4. Not Exercising

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This may seem like a boring one, but there's a reason why people talk about the endorphin rush of a good workout. And according to the National Institute of Health, regular exercise is strongly associated with stress relief and mood improvement, meaning you genuinely will feel a lot better overall if you incorporate movement into your daily routine. I personally have never been naturally-inclined to exercise and have always been more of the couch potato-type; however, even I have to admit that movement always makes me feel better, especially when I'm stressed.

5. Over-Extending Yourself

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According to MentalHealth.net, the hormones our bodies release when we're stressed can act as sedatives, which is why prolonged stress can made us feel energy-deprived and depressed. This is also why it's genuinely important to make sure we have down time in our lives, as well as space carved out to actually unwind. If you find it difficult to say no to things, or feel like you never have an hour or two to yourself, consider making "you time" a bigger priority — you'll likely find you're much happier because of it!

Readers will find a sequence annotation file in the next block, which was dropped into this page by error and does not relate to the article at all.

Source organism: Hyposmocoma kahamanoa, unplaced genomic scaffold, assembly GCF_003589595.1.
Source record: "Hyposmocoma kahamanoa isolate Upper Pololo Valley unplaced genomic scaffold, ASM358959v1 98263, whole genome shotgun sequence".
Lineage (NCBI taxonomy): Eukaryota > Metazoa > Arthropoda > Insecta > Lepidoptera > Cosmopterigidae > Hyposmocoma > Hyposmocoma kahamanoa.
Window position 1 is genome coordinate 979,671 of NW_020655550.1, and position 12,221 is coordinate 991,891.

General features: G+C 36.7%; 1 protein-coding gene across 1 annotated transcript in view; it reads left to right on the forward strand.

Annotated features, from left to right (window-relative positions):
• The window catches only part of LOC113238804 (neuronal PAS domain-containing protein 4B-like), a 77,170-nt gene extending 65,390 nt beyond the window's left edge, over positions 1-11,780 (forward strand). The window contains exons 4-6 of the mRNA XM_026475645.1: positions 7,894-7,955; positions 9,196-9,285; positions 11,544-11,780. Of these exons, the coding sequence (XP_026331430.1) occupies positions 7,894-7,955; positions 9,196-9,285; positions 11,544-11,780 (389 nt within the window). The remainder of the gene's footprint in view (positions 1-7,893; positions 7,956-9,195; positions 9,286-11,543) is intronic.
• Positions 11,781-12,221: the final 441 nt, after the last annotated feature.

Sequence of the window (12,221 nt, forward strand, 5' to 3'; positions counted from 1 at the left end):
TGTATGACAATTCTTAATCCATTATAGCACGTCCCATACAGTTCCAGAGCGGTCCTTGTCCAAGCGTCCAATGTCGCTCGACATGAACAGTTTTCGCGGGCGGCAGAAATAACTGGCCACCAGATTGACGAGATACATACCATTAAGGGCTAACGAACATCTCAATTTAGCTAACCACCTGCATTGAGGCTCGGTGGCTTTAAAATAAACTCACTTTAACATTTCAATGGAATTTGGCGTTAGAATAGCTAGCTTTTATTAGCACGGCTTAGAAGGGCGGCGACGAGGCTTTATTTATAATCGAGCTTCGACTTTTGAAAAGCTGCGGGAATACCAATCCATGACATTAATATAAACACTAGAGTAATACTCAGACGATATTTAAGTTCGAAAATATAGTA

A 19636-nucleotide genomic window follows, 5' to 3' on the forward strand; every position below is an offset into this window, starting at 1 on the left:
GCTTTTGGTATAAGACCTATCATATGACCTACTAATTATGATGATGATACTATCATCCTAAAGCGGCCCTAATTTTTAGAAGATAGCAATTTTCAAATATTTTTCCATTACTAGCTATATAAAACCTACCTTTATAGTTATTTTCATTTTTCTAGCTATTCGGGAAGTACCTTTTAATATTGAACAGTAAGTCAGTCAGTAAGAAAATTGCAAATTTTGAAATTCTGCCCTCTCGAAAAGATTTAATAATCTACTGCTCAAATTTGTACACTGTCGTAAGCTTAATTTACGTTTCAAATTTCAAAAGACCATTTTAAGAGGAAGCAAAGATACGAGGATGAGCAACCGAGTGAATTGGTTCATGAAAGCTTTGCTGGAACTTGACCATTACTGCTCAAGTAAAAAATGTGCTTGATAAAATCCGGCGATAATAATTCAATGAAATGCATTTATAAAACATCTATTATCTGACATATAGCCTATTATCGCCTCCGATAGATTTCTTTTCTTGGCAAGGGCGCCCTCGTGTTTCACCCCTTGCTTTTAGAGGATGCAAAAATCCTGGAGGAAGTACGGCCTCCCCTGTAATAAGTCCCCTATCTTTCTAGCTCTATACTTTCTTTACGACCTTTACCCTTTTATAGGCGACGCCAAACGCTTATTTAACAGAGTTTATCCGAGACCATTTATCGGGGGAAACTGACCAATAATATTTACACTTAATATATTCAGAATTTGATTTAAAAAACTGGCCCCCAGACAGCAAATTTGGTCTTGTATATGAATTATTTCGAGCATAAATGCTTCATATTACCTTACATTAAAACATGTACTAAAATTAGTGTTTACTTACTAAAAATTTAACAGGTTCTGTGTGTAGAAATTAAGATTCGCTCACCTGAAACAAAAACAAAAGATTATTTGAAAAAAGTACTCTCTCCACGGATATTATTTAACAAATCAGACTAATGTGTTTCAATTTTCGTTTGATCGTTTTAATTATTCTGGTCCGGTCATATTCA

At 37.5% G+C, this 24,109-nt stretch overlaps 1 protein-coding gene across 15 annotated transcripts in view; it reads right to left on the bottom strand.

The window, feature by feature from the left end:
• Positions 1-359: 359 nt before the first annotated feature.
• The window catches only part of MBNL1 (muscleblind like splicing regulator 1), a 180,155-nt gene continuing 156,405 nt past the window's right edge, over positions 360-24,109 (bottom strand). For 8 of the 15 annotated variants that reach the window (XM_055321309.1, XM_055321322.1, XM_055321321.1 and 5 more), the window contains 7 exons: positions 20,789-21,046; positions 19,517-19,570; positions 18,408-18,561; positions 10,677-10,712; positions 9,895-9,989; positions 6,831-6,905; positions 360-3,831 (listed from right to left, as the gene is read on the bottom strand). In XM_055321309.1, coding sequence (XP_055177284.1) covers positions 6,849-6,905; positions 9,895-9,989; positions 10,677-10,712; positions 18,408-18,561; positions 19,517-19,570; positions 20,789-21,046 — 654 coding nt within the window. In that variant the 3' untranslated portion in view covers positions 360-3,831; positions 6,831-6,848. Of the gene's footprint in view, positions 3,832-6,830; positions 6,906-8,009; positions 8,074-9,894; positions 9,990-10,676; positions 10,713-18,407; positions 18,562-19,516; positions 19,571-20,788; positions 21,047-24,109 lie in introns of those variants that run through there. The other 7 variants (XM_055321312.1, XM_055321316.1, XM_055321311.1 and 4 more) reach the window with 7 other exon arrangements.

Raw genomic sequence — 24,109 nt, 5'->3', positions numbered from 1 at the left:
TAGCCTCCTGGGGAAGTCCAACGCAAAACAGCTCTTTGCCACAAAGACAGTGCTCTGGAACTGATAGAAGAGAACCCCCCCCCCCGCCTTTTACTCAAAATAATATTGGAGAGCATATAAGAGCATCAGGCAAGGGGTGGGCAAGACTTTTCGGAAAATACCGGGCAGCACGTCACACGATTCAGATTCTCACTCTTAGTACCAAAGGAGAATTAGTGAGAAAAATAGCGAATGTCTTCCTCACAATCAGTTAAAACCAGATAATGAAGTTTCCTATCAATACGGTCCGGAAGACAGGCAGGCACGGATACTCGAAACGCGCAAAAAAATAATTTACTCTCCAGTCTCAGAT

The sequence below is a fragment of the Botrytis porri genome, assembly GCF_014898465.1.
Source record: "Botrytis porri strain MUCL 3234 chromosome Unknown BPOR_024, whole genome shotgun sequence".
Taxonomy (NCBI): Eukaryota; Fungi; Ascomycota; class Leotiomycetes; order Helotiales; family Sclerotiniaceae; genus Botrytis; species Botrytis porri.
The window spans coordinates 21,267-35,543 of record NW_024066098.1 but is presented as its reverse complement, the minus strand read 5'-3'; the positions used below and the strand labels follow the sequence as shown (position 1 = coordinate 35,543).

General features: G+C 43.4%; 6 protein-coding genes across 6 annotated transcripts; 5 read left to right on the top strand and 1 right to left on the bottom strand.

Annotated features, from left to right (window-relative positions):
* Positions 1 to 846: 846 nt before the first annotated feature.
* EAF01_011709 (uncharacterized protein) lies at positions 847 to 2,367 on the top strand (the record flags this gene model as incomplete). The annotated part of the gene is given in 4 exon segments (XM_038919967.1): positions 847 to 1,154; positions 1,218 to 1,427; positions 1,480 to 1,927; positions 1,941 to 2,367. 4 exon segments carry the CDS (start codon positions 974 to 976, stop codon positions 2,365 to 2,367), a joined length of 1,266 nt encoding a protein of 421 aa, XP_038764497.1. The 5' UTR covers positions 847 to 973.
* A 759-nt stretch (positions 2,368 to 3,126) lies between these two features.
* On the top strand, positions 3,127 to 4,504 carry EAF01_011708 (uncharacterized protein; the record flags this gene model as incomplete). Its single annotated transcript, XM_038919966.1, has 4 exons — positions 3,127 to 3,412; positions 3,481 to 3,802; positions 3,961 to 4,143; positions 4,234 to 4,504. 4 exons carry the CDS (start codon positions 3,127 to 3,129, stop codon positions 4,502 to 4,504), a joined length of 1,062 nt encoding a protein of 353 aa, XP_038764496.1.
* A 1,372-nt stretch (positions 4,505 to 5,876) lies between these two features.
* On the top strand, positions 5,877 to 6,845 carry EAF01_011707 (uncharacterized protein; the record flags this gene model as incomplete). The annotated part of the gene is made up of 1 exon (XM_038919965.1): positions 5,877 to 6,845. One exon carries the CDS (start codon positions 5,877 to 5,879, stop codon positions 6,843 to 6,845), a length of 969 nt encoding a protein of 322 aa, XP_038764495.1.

6. Not Having A Creative Outlet

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Reknowned psychologist and happiness scholar Mihaly Csikszentmihalyi said that true feelings of contentment do not actually come from moments of passivity, but from moments when our minds and body are completely absorbed in a unified task. "The best moments usually occur if a person’s body or mind is stretched to its limits in a voluntary effort to accomplish something difficult and worthwhile," he wrote, and noted that this usually is found in creative endeavors, like painting or dance. If you've always enjoyed creative hobbies but always feel too busy to actually pursue them, consider making it a priority in your life _— even if it doesn't necessarily seem "important" in the scheme of things.

7. Thinking You'd Be Happy 'If Only"

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This last one is less about something you're doing to make you less happy, and more about not appreciating the moments when you are. In a piece for Tiny Buddha, life coach Peter Banerjea said this is commonly referred to as the "arrival fantasy" — that you'll be truly happy as soon as you have the big house, the new job, or the boyfriend or girlfriend. He notes that we tend to forget that every new stage comes with it's own set of worries (i.e. property taxes, or increased stress), and so we will never genuinely arrive at a place when we are stress and problem free. Because of this, remember to enjoy yourself and allow yourself to like where you are right now. Because odds are you do in fact have things to be happy about,

Happiness unfortunately isn't something we can turn on like a switch — it often takes proactivity and creating environments that foster joy and satisfaction. This also means we need to be conscious of things we do that actively make us unhappy. So you find yourself doing any or all of the above, consider how they affect you, and if it's not positive, let it go!